North Korea To Launch Satellite Before The End Of The Year
redOrbit Staff & Wire Reports — Your Universe Online
North Korea announced Saturday that they would attempt to launch a long-range rocket before the end of the year, just eight months after a failed attempt to do so was condemned by a United Nations ban prohibiting the nation from developing nuclear and missile programs.
According to The Guardian, the official Korean Central News Agency (KCNA) announced that a rocket transporting a planetary observation satellite would be launched from a space center on the northwestern coast of the country sometime between December 10 and December 22. The launch will occur at about the same time as the South Korean presidential elections, which are scheduled for December 19.
“It will be the country’s second attempt to launch a rocket since Kim Jong-un came to power nearly a year ago, following his father Kim Jong-il’s death. A rocket launch in April was aborted but drew condemnation from Washington and Seoul,” the UK newspaper reported. “North Korea maintains the launches are for peaceful purposes, although Washington and Seoul believe it is testing long-range missile technology, with the aim of developing an intercontinental ballistic missile capable of carrying a nuclear warhead.”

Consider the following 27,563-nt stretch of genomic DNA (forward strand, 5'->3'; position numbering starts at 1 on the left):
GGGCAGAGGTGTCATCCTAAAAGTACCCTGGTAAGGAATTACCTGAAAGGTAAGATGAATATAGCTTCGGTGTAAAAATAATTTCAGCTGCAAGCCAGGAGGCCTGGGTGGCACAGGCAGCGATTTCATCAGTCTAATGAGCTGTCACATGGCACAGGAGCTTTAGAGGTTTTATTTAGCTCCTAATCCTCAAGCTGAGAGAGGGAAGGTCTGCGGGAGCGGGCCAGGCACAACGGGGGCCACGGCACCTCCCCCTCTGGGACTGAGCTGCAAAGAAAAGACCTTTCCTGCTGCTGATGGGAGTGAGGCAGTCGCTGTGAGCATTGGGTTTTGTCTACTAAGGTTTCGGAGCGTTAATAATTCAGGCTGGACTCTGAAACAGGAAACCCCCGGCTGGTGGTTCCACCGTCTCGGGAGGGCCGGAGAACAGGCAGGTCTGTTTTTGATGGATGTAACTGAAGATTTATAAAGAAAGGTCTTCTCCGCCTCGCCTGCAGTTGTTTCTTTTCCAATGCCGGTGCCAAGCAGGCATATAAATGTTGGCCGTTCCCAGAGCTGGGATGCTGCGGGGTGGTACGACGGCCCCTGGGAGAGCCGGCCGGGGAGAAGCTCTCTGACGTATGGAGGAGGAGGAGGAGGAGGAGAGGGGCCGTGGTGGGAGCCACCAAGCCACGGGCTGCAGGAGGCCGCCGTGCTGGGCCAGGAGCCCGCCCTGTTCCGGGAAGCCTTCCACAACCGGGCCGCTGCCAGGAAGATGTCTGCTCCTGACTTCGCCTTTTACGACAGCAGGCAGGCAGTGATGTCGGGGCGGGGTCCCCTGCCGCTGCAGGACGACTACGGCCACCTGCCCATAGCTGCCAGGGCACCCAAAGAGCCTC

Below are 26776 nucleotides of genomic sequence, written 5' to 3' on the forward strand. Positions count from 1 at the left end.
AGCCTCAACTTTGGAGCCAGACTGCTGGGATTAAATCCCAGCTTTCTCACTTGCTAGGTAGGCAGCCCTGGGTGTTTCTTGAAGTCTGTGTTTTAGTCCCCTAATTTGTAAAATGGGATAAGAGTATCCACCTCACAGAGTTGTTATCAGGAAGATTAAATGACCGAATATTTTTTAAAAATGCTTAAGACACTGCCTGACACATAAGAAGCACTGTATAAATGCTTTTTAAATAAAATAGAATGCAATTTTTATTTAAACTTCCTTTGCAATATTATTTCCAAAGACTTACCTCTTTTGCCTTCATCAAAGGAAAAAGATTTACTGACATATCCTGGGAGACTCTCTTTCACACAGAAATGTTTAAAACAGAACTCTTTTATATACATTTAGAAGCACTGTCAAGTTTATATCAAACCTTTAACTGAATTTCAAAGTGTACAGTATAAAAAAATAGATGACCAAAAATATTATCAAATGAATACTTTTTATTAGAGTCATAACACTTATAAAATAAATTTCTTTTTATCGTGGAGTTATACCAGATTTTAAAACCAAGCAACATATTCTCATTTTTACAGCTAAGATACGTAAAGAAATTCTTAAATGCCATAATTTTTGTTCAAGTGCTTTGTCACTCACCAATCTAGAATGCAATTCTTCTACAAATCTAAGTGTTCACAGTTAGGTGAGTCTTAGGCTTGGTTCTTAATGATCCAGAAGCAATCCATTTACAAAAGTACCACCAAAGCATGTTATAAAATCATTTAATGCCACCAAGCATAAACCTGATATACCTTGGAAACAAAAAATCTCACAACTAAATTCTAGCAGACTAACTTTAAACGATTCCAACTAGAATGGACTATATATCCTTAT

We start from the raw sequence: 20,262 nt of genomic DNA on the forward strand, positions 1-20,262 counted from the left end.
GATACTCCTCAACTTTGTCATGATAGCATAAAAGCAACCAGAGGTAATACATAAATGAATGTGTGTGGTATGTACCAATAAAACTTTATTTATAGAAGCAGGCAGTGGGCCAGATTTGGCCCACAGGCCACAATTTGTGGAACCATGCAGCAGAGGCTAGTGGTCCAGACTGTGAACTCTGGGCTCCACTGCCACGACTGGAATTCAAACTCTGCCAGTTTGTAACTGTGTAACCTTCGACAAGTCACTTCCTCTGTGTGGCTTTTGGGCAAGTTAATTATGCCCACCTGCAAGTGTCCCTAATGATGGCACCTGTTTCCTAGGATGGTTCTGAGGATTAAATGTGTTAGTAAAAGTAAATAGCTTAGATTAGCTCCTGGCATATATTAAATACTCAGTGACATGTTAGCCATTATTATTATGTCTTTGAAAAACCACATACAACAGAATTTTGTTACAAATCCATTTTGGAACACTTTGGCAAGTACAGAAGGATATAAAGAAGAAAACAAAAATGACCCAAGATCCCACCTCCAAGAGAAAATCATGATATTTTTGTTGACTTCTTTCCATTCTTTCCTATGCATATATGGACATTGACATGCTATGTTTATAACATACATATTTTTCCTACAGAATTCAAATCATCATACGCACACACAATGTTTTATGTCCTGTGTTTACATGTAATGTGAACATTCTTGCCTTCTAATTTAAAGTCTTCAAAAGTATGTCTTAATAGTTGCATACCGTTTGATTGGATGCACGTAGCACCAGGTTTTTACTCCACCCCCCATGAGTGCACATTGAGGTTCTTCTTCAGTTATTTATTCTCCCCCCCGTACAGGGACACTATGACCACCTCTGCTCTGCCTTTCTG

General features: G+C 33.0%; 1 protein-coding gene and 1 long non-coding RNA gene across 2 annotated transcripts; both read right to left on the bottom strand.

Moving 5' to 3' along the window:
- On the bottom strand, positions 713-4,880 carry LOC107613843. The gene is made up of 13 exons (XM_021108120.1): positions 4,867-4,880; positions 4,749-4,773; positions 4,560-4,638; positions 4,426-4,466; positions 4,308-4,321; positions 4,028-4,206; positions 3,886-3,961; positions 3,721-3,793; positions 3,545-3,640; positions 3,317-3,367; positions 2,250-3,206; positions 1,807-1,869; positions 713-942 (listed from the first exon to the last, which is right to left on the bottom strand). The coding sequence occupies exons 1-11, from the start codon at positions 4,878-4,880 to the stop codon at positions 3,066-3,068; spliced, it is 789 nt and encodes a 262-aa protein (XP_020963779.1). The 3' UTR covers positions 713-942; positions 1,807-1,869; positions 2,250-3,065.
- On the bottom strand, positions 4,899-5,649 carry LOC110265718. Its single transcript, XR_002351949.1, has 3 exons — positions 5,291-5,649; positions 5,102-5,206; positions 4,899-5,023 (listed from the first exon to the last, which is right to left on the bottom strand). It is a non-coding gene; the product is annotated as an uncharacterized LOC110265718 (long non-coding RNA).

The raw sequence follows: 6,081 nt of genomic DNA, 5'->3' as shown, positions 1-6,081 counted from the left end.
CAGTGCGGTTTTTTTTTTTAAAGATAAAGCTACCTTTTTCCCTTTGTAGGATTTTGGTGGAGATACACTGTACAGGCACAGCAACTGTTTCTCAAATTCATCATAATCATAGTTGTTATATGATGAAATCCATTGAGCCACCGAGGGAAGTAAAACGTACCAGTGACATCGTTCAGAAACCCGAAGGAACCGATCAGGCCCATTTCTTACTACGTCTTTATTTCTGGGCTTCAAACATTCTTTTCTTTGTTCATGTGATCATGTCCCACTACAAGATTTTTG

A spokesman for the Korean Committee for Space Technology claims that the program’s experts have “analyzed the mistakes” that resulted in the failed April launch, and that their Unha rocket has been improved since that time, the Associated Press reported on Saturday.
Furthermore, the agency said that the launch vehicle’s payload will be “a polar-orbiting Earth observation satellite,” and asserted that they have a “right to develop a peaceful space program,” the wire service added.
The announcement has drawn a wide array of reactions. Physicists with the Union of Concerned Scientists have expressed doubts that North Korean engineers have been able to successfully fix the problems with the Unha rocket, while a US State Department spokeswoman Victoria Nuland told the AP that the launch would be “a highly provocative act” and a “direct violation of UN Security Council resolutions.”
The announcement also comes roughly 48 hours after South Korea was forced to cancel the launch of the first satellite from its own territory, according to the AP’s Foster Klug. Scientists from that country cited unspecified technical difficulties as the reason for the cancellation of that planned launch.